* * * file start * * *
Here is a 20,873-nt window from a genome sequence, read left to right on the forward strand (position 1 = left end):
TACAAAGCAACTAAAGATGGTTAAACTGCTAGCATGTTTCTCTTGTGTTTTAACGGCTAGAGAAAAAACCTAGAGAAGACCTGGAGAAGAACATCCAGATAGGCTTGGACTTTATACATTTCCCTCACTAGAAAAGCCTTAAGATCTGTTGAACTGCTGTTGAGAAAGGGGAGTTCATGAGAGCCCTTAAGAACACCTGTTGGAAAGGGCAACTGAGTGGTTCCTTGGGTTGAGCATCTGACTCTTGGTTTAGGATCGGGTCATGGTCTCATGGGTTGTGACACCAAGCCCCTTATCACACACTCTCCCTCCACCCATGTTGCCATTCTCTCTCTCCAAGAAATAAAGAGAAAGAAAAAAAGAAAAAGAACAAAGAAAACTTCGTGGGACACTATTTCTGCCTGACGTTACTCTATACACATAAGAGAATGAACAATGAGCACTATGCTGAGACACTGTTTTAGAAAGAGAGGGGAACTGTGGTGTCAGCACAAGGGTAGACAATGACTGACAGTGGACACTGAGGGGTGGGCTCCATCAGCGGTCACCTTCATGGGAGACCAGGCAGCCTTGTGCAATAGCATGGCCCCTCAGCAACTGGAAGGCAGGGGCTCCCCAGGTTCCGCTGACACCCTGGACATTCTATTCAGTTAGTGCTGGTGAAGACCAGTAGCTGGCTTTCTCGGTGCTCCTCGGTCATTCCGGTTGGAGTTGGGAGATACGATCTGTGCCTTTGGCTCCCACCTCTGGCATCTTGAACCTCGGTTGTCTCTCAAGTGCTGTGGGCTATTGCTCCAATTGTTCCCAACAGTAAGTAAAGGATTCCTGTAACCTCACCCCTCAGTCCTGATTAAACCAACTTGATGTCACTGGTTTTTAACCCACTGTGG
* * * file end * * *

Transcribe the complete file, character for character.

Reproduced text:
Here is a 20,873-nt window from a genome sequence, read left to right on the forward strand (position 1 = left end):
TACAAAGCAACTAAAGATGGTTAAACTGCTAGCATGTTTCTCTTGTGTTTTAACGGCTAGAGAAAAAACCTAGAGAAGACCTGGAGAAGAACATCCAGATAGGCTTGGACTTTATACATTTCCCTCACTAGAAAAGCCTTAAGATCTGTTGAACTGCTGTTGAGAAAGGGGAGTTCATGAGAGCCCTTAAGAACACCTGTTGGAAAGGGCAACTGAGTGGTTCCTTGGGTTGAGCATCTGACTCTTGGTTTAGGATCGGGTCATGGTCTCATGGGTTGTGACACCAAGCCCCTTATCACACACTCTCCCTCCACCCATGTTGCCATTCTCTCTCTCCAAGAAATAAAGAGAAAGAAAAAAAGAAAAAGAACAAAGAAAACTTCGTGGGACACTATTTCTGCCTGACGTTACTCTATACACATAAGAGAATGAACAATGAGCACTATGCTGAGACACTGTTTTAGAAAGAGAGGGGAACTGTGGTGTCAGCACAAGGGTAGACAATGACTGACAGTGGACACTGAGGGGTGGGCTCCATCAGCGGTCACCTTCATGGGAGACCAGGCAGCCTTGTGCAATAGCATGGCCCCTCAGCAACTGGAAGGCAGGGGCTCCCCAGGTTCCGCTGACACCCTGGACATTCTATTCAGTTAGTGCTGGTGAAGACCAGTAGCTGGCTTTCTCGGTGCTCCTCGGTCATTCCGGTTGGAGTTGGGAGATACGATCTGTGCCTTTGGCTCCCACCTCTGGCATCTTGAACCTCGGTTGTCTCTCAAGTGCTGTGGGCTATTGCTCCAATTGTTCCCAACAGTAAGTAAAGGATTCCTGTAACCTCACCCCTCAGTCCTGATTAAACCAACTTGATGTCACTGGTTTTTAACCCACTGTGG